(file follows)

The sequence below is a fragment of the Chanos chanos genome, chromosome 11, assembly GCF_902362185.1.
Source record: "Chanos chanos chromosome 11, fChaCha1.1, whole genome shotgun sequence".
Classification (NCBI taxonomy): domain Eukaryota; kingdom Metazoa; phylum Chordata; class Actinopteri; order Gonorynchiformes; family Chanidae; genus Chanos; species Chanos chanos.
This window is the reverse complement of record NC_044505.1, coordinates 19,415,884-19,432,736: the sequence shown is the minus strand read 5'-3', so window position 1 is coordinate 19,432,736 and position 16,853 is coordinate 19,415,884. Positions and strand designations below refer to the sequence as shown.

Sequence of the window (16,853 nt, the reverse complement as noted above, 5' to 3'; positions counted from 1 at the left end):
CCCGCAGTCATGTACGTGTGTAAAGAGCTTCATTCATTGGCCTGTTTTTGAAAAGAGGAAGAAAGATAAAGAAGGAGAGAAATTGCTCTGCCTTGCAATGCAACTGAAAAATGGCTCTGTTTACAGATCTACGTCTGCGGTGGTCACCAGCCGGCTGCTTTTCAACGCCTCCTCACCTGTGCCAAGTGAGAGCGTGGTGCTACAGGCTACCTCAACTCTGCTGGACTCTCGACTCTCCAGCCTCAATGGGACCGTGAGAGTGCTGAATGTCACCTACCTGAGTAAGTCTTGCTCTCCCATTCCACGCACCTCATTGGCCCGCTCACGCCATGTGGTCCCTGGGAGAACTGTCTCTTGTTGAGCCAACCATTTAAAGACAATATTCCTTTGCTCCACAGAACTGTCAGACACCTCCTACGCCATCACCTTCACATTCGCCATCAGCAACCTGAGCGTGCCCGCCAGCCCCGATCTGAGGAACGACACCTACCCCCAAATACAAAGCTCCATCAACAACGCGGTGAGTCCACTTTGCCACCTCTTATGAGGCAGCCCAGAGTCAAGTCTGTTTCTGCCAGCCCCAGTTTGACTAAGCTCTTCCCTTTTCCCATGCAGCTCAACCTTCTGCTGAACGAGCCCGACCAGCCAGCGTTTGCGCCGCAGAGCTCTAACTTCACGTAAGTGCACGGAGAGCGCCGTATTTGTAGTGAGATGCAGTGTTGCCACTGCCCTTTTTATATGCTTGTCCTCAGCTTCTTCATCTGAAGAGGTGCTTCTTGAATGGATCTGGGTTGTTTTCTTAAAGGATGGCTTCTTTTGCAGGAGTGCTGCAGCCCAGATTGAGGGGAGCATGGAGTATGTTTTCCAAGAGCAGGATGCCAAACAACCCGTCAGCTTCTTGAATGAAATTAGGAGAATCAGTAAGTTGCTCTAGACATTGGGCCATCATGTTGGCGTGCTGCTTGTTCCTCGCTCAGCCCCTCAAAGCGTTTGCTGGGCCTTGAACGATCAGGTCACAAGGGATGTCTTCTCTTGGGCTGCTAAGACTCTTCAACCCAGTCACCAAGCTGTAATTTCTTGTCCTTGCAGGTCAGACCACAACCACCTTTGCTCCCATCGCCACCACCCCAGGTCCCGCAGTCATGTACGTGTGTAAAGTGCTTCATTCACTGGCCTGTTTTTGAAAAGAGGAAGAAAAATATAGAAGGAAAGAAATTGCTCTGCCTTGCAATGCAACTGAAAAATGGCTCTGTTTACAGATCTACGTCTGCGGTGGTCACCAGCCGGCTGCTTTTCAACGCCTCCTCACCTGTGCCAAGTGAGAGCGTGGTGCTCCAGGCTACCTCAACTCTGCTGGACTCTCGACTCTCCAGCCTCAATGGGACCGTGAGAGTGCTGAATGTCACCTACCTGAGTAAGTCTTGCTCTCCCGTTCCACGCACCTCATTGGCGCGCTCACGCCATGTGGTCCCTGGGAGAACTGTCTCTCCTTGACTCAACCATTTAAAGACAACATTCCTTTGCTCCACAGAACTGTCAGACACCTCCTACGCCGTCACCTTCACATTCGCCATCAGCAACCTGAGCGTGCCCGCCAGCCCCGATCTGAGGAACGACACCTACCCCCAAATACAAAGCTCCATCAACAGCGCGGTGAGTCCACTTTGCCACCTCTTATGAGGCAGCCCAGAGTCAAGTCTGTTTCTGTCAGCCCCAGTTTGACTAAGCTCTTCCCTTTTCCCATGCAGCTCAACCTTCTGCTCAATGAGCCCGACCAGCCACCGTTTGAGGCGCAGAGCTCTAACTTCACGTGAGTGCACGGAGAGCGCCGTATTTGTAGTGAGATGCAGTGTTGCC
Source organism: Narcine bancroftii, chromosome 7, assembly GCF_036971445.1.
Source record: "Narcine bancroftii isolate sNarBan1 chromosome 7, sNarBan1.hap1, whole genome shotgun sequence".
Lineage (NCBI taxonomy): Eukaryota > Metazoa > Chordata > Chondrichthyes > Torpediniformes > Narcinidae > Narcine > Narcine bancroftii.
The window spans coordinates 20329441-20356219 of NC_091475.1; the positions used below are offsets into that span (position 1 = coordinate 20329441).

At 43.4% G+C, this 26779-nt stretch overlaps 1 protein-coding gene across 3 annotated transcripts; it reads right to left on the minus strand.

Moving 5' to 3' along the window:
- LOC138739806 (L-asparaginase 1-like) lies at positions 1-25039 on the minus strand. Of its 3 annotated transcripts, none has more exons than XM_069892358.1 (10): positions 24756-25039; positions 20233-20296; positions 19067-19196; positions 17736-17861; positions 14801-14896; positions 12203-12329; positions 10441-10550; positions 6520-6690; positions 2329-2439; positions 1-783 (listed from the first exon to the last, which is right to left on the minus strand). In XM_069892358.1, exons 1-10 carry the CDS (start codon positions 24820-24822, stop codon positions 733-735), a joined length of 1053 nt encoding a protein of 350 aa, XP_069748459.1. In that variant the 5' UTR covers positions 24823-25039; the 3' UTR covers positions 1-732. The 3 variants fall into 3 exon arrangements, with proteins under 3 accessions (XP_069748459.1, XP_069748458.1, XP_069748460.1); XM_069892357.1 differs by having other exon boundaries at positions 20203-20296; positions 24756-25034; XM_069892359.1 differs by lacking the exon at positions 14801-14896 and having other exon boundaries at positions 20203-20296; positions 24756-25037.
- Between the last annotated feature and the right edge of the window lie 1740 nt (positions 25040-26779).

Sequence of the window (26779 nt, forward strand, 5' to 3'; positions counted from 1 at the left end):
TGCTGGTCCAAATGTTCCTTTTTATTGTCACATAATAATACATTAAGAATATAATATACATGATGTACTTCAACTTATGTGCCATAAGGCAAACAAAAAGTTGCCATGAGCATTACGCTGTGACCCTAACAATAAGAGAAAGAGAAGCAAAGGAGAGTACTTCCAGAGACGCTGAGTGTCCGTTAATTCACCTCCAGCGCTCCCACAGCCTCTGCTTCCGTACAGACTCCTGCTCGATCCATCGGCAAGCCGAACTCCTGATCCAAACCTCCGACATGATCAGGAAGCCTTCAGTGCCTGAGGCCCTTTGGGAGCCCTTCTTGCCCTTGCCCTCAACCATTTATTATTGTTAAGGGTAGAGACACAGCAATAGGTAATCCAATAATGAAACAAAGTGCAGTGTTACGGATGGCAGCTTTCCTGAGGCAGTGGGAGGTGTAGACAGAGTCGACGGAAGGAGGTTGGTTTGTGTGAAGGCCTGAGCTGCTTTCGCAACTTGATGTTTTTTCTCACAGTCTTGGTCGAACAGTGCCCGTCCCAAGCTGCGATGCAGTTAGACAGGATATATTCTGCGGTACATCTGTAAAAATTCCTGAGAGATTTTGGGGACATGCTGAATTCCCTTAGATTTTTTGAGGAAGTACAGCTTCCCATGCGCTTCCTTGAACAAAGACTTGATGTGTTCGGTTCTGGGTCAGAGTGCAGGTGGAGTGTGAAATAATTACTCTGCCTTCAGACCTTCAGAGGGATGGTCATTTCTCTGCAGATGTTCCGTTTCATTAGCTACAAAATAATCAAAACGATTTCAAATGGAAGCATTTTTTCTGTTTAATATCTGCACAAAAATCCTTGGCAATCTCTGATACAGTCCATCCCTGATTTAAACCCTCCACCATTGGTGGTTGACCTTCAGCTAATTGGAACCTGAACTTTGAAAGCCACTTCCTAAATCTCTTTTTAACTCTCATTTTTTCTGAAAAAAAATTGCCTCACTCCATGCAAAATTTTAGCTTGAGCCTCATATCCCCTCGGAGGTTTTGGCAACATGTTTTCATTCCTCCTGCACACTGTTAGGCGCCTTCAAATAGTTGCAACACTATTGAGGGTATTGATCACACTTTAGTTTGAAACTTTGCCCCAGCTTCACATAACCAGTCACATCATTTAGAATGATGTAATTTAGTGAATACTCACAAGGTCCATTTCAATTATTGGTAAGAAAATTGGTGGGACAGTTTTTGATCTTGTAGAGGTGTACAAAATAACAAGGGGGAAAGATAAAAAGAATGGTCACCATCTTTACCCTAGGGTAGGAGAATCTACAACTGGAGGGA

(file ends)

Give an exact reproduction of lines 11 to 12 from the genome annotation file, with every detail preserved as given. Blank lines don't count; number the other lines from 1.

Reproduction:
At 43.4% G+C, this 26779-nt stretch overlaps 1 protein-coding gene across 3 annotated transcripts; it reads right to left on the minus strand.

Moving 5' to 3' along the window: